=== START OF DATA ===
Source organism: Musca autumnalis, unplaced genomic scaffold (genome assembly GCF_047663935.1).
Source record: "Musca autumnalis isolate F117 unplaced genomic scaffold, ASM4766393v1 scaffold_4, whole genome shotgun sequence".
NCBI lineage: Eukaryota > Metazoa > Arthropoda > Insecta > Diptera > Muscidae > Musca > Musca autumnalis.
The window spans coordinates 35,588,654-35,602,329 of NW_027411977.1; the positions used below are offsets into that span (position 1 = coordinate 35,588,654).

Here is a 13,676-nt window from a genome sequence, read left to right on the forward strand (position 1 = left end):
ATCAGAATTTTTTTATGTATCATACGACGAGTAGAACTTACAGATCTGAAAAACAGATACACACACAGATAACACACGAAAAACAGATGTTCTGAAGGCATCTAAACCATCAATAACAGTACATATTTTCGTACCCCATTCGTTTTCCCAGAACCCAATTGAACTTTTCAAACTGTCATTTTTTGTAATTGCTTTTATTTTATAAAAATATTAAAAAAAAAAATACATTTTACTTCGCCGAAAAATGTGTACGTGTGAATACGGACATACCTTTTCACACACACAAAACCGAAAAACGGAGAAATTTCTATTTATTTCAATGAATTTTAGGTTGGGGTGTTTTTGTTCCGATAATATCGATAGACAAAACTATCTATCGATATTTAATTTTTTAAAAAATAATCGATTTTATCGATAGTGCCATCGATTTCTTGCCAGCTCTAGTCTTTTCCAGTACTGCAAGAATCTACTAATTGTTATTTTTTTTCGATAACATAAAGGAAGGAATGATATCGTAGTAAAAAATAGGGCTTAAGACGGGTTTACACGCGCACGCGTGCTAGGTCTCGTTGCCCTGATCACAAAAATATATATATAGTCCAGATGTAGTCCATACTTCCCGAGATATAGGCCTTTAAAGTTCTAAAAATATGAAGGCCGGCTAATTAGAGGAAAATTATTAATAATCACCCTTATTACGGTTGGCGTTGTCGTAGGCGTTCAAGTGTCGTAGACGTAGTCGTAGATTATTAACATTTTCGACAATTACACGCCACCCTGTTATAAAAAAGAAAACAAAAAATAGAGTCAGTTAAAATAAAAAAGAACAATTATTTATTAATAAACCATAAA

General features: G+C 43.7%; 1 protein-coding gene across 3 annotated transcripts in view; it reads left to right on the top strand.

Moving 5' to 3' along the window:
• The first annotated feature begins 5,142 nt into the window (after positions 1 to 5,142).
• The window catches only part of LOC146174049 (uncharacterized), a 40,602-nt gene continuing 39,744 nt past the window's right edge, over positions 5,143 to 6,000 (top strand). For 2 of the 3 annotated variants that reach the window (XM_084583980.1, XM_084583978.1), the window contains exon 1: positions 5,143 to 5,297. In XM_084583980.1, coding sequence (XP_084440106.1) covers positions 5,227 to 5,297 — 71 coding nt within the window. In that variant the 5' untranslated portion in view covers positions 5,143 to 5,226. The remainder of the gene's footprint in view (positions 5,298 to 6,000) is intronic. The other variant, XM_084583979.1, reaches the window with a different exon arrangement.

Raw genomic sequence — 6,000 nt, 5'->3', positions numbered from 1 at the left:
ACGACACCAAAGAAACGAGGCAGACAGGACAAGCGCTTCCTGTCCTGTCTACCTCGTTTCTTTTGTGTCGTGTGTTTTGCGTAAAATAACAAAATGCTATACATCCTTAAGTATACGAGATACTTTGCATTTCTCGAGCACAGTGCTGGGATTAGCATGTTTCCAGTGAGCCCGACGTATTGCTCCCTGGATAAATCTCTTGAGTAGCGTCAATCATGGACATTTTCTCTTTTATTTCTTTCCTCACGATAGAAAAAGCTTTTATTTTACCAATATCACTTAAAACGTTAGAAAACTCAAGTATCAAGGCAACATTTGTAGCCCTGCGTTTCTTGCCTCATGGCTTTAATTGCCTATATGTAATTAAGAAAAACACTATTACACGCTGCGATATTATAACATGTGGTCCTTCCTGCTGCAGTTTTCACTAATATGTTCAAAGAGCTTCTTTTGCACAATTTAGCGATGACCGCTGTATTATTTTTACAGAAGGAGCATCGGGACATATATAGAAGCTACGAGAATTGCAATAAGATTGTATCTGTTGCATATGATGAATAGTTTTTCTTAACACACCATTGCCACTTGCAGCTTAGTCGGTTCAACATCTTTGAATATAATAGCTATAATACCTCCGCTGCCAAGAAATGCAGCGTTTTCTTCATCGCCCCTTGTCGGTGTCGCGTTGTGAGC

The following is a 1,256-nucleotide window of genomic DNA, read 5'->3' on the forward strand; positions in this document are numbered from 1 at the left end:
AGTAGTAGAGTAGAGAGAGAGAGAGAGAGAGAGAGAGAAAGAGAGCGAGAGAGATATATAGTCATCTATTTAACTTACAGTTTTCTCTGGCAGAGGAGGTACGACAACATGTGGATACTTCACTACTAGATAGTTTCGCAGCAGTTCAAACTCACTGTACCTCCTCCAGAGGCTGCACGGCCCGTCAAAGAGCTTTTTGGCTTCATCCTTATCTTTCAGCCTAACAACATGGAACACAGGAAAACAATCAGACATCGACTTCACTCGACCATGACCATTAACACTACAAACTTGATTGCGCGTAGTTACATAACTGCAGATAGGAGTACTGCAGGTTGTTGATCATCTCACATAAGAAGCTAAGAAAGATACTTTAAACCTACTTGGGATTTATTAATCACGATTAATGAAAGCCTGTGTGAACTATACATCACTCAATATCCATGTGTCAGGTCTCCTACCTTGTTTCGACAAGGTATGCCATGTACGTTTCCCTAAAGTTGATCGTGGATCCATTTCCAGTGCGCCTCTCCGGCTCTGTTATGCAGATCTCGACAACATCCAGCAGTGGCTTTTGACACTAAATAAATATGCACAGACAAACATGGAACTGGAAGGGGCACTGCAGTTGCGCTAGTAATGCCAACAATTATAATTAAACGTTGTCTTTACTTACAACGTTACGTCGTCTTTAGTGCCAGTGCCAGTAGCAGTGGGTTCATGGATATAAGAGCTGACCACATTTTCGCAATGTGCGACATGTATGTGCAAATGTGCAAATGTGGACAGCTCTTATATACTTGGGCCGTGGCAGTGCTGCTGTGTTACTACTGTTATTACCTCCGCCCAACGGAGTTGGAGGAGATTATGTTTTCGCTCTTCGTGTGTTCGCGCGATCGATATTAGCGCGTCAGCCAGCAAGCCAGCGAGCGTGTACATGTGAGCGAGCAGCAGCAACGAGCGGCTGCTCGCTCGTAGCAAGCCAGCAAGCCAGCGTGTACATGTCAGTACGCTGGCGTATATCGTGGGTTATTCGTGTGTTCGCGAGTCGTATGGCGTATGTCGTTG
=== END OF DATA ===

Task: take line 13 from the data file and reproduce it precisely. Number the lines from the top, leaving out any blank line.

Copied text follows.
The following is a 1,256-nucleotide window of genomic DNA, read 5'->3' on the forward strand; positions in this document are numbered from 1 at the left end: